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A site that hasn't changed for many years, without spraying of pesticides the flora and fauna here is quite unique

Porton Down - Isle of Wight Woods

Pearl-Bordered Fritillary Porton Down Ma
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Pearl-Bordered Fritillary

Forester Moth

Marsh Fritillary

Small Blue  


Meadow Clary 

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Isle of Wight Woods

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Mating Duke of Burgundies

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The Duke of Burgundy can be found on the chalk downland areas and within the woodland areas as well 

Purple Emperor Tower Hill Porton

Even the Purple Emperor can put in an appearance here sometimes, this is a pair mating at Tower Hill where there is some good areas of woodland.


Dark-Green Fritillary caterpillars can be seen wandering over the downland in search of Hairy Violet from the middle of may.

Please Note: This site is not open to the general public as it is an active Ministry of Defence Site.



Porton Down is one of, if not, the best-preserved chalk grasslands in Europe and is designated a Site of Special Scientific Interest (SSSI) under the Wildlife and Countryside Act. The low level of human impact and development has enabled the man-made, semi-natural grassland to flourish and encourage a wide range of biodiversity. As a result, Porton Down boasts many rare species such as the Lady Orchid, the Duke of Burgundy butterfly and the Stone Curlew.


An extensive conservation programme at the Defence Science and Technology Laboratory’s (Dstl) site at Porton Down, near Salisbury, has dramatically increased the knowledge and amount of rare wildlife on the site.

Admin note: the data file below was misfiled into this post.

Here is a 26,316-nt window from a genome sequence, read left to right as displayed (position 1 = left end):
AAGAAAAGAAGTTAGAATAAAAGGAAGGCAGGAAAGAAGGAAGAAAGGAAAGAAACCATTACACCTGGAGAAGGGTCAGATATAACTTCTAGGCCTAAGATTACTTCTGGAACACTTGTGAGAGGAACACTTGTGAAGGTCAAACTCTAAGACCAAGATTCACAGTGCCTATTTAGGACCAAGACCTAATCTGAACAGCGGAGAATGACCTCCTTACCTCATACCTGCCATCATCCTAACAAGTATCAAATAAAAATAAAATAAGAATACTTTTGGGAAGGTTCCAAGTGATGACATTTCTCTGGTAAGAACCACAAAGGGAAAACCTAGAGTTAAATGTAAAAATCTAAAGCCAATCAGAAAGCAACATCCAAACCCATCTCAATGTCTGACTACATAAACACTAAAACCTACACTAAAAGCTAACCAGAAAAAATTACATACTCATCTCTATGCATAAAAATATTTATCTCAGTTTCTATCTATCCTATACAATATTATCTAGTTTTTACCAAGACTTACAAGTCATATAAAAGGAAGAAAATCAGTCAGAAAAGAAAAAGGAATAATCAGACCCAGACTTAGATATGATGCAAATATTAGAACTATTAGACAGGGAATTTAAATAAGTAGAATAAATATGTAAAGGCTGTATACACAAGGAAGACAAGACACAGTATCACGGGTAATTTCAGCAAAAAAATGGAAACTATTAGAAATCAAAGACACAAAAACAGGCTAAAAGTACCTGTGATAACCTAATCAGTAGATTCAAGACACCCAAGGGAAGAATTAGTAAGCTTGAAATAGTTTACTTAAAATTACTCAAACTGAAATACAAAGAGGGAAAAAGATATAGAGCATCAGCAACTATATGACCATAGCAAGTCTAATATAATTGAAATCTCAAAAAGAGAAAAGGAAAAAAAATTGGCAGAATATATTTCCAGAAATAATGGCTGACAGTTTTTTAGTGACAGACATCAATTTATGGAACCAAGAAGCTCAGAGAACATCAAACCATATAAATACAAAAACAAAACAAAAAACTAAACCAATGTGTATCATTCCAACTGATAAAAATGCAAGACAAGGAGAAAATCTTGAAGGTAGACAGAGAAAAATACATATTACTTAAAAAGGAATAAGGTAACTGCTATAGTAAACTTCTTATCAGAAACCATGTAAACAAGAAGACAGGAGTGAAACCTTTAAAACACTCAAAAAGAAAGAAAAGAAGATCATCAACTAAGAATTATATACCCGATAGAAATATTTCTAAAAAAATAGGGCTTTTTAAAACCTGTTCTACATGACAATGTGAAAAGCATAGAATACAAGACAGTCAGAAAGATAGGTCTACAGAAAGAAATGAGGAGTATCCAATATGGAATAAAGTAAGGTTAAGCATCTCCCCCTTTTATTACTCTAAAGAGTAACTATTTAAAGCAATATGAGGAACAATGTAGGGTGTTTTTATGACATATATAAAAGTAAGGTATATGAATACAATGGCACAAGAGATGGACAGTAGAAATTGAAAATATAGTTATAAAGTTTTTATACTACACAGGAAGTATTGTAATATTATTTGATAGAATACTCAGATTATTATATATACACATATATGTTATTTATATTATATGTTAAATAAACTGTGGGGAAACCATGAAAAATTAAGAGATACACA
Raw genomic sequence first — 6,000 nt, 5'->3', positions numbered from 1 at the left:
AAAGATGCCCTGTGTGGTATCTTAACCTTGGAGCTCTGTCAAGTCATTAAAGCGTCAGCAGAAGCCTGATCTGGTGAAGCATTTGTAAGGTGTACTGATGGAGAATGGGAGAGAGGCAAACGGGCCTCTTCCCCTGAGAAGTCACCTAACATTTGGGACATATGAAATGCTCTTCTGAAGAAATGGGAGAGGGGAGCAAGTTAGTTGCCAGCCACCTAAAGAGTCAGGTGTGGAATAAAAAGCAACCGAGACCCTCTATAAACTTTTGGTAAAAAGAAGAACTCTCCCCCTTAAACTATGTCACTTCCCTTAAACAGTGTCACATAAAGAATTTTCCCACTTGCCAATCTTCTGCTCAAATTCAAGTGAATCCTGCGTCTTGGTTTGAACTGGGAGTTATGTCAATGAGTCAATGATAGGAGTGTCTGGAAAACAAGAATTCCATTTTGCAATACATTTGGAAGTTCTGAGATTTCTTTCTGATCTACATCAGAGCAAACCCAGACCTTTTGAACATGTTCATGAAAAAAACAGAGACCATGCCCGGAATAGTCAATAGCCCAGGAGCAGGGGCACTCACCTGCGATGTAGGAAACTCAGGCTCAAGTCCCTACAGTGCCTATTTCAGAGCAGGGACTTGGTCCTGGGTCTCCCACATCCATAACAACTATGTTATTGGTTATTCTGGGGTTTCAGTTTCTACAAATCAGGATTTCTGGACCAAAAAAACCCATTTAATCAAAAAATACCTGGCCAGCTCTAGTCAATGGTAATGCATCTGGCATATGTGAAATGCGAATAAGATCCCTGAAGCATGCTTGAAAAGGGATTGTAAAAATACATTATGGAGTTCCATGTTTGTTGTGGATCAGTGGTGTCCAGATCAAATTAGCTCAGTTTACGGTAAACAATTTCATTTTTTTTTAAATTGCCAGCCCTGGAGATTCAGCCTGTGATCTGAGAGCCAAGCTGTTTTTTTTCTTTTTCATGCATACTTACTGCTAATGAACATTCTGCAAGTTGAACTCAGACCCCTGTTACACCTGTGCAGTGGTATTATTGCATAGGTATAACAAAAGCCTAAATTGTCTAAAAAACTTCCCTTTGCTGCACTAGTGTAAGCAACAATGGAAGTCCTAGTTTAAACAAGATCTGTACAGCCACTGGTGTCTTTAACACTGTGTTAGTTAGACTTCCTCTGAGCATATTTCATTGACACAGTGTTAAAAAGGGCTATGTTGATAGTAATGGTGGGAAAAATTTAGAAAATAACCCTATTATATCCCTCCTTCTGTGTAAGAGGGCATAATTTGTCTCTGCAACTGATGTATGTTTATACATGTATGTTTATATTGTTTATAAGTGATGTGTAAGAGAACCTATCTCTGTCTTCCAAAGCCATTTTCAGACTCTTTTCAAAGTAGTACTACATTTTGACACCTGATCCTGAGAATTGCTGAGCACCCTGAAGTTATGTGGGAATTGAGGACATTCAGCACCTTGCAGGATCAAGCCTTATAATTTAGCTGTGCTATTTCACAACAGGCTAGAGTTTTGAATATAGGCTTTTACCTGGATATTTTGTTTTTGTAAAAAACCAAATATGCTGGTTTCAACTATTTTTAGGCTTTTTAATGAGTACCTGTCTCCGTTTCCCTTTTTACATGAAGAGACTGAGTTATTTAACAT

A wide variety of flora can be found on the site, these include : White Helleborine, Broad-leaved Helleborine, Common Orchid, Heath spotted Orchid, Greater butterfly Orchid, Fragrant orchid, Bee Orchid, Birds Nest Orchid, Common Twayblade, Lily of the Valley, Deadly Nightshade, Sanicle, Wild Strawberry, Primrose, Aquilega, Violet, Cyprus Spurge, Wood Avens, Salad Burnett and Vipers Bugloss, some of these are extremely rare.

Some of the best areas of Primroses I have ever encountered were seen in Isle of Wight Woods whilst surveying for the Duke of Burgundy butterfly.  Carpets of them were encountered in semi-shaded areas under large tracts of Hazel and Silver Birch thickets, this could be the largest woodland colony of Duke of Burgundy in the country.


Butterflies/moths/insects: In the spring there can be found a wide variety of these including Dingy skipper; Small Blue; Green Hairstreak; Speckled Wood; Grizzled Skipper; Small Heath; Painted Lady;  Duke of Burgundy, Marsh Fritillary; Brown Argus; Pearl-bordered Fritillary; Wood Tiger Moth; Forester Moth; Broad-Bordered Bee Hawk and Narrow Bordered Bee Hawk Moth and Garden Chafer Beetle.


In the summer there are some of the best counts of Dark Green Fritillary in the country here  and also the rare Silver Spotted Skipper along with Brown Hairstreak can be encountered in the Autumn.


Nationally rare birds can be seen or heard such as Buzzard; Kestrel; Peregrine Falcon and the Red Kite. The Great Bustard can also be seen as it has been recently re-introduced to Salisbury Plain close by, plus the nationally rare Stone Curlew and more common birds like House Martin; Skylark, Blackcap; Garden Warbler; Willow Warbler; Cuckoo, Jackdaw; Blackcap, and  Chiffchaff can be seen, to name but a few.  

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The woodland floor of the Isle of Wight woods is covered in Primrose, and here the Duke of Burgundy can be seen in exceptional numbers in good years, this is probably the biggest woodland colony in the UK.

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Narrow-bordered Bee Hawk Moth seen in the Isle Of Wight woods on Porton Down a nationally rare moth.

A Green Hairstreak egg on a leaf of Birds-foot trefoil 

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